The Long Hall
In the 50’s coffee came in one flavor, people came in one color and music came in one beat. And you didn’t know any better. First time I heard “Shake, Rattle and Roll” I thought they were singing “Shake, Marilyn Monroe.” What did I know? Up in Atlanta they had a mega-store, Rich’s Downtown, you could get lost in there and never be seen again unless you happened to pass across the glass bridge which connected the two buildings over Peachtree Street. It’s the connections which shine the light on your journey.
My connection started at home, and I knew the few necessary steps to survive in that mine field. Slam a door and open another one. I am at level two holding Mama’s hand and walking down the long hall and smelling something. Smells take you any place quick. Give me a smell and I’m there. Diesel fumes give me Atlanta, wood fire at sundown and I get Carolina in the hills. I smelled pencil shavings walking down the long hall. Fresh wood being cut up into little tiny pieces. I was a little tiny piece that day, already been cut up, though. That walk was scarier than a sinner’s hell fire . I don’t suppose they ever thought we could have gone around to the back of the building and just walked in and there we’d be. Way too easy. Trauma beats tranquil, in spades.
Then I’m standing in front of a door to a world I never knew. Lots of little tiny pieces in there, already cut up, too. I let go of Mama’s hand but I don’t remember how I got to where I ended up. But I sure got there. Still that smell of wood and shavings. I sat at a big low table for six in the back of the room. The only person I remember is the woman up front. She was not what you’d call friendly. Emphasize terrifying. Mean, at least that's how a 5-year-old saw it.. So mean that when you misbehaved she made you dress up like a girl and stand in front of the room for everybody to laugh at you. I never did misbehave enough to put on that dress and I wanted to. Doris Day knew me even then. But I never got to get up there and show off in the dress. That’s how she dealt with the tiny little boy pieces.
I don’t remember her punishing the little girls. I do remember a pretty little blond girl with a smile that made you need sunglasses on a cloudy day. One day, she wasn’t there. I couldn’t find her. In those days nobody talked about anything so I couldn’t find my friend. I turned to another girl friend to ask but she didn’t know anything either. I always held her suspect anyway. She wasn’t home-town and she wiped her dog’s butt with toilet paper out in the yard every time he pooped. They didn’t stay in town very long either. They picked up their toilet paper and their saxophones and moved straight to Disney World.
It was a year before the girl with the smile came back. She came back with more than she left, crutches and a brace on her leg. Polio. So close to me. Flying around in the air on the backs of flies. But none of them landed on me It didn’t seem to affect her, though, the smile was still there. Sometimes it was forced, but she smiled even if it killed her. At the Pastime Theater, they used to pass the tin cup for polio and Sinatra up on the screen would sing “You’ll Never Walk Alone” My friend always had the metal under her arm and on her leg. And she never walked alone.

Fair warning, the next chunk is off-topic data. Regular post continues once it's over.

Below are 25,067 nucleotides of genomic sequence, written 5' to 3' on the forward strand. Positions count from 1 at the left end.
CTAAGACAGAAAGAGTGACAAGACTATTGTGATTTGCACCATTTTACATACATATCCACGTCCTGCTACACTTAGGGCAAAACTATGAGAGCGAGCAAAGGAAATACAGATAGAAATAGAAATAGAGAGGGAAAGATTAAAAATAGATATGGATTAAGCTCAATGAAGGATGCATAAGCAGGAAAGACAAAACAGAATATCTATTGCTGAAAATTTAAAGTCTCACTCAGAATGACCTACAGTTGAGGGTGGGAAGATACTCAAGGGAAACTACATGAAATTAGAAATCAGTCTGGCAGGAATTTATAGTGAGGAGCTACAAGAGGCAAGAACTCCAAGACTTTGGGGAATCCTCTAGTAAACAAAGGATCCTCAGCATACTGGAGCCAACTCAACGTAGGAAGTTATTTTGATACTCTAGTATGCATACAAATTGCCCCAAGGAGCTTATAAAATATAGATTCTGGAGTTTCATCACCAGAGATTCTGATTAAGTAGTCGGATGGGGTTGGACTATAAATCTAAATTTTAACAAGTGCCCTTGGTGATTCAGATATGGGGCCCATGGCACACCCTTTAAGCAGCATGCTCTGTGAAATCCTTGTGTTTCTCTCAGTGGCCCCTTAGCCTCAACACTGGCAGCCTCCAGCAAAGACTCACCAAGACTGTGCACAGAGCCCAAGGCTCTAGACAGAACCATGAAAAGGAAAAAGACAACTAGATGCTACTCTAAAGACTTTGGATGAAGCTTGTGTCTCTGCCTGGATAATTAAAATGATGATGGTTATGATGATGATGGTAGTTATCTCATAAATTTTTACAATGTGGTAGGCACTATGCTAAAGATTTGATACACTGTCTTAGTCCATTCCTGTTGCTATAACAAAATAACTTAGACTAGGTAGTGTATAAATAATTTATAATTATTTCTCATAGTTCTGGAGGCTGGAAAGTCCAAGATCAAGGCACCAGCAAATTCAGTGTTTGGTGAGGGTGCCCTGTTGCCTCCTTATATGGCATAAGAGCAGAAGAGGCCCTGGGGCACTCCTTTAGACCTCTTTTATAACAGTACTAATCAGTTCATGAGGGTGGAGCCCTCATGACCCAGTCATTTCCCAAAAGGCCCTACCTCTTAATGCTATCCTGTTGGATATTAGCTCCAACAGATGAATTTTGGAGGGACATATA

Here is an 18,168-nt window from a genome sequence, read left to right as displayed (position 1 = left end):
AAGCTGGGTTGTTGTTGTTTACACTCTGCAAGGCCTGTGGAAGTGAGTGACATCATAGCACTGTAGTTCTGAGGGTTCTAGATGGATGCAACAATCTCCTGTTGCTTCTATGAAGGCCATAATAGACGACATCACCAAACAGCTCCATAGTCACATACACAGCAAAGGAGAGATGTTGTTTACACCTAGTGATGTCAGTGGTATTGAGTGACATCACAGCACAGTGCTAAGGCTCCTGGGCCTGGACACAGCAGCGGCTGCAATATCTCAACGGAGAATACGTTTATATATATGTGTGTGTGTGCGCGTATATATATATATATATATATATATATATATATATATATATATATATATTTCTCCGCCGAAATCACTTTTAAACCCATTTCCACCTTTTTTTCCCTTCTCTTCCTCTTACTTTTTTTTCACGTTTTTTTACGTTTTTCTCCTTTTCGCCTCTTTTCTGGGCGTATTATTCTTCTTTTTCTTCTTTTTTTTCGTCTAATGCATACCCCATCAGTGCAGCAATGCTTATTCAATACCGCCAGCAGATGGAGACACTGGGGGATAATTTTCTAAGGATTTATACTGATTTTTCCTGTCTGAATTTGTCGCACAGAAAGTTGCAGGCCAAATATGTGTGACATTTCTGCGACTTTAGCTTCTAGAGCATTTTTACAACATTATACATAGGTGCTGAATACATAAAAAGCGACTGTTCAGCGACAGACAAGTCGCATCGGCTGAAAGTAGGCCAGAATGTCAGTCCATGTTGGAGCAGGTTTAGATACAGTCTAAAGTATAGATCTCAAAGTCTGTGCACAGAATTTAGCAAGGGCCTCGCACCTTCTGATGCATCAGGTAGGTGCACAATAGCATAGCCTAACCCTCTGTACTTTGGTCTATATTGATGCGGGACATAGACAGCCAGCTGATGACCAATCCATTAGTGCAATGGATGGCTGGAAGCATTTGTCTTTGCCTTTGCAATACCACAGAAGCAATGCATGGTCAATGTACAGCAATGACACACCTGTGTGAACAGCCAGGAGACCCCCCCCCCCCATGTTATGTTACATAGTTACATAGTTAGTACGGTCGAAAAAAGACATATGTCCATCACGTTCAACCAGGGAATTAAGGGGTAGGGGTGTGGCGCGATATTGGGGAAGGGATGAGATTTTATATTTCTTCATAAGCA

Across the long hall there was another woman who had a much better deal going on than what I had in my room. Across the hall was what you would call a battle axe. She was of indeterminate age, a heaving bosom, orthopedic oxfords and little pince-nez glasses down on her nose. I was terrified of her, but I loved her. She made you bring newspaper every day so you’d have a place to take a nap on the floor. After nap time, she’d give you a little orange pail and you’d march outside and get water for her plants. She was standing in the door one afternoon giving some words of wisdom to us while keeping tabs on the Long Hall. She used an improper word to describe a black person and the maid who was sweeping the hall, herself black, said “Miss Ellen, we don’t use that word anymore, we say “Negroes”. With one huge heave of that bosom, Miss Ellen turned to the woman and said, “There is no ROSE to it. Now you get home and wash your Christmas.” Don’t ask me what it meant, I’m just telling the tale. She continued teaching about 20 years past retirement and when they finally shoved her out the door she went home, made Christmas Brandy and called you up out of the blue to tell you your batch was ready and to bring $7 for it. And you never said no to Miss Ellen.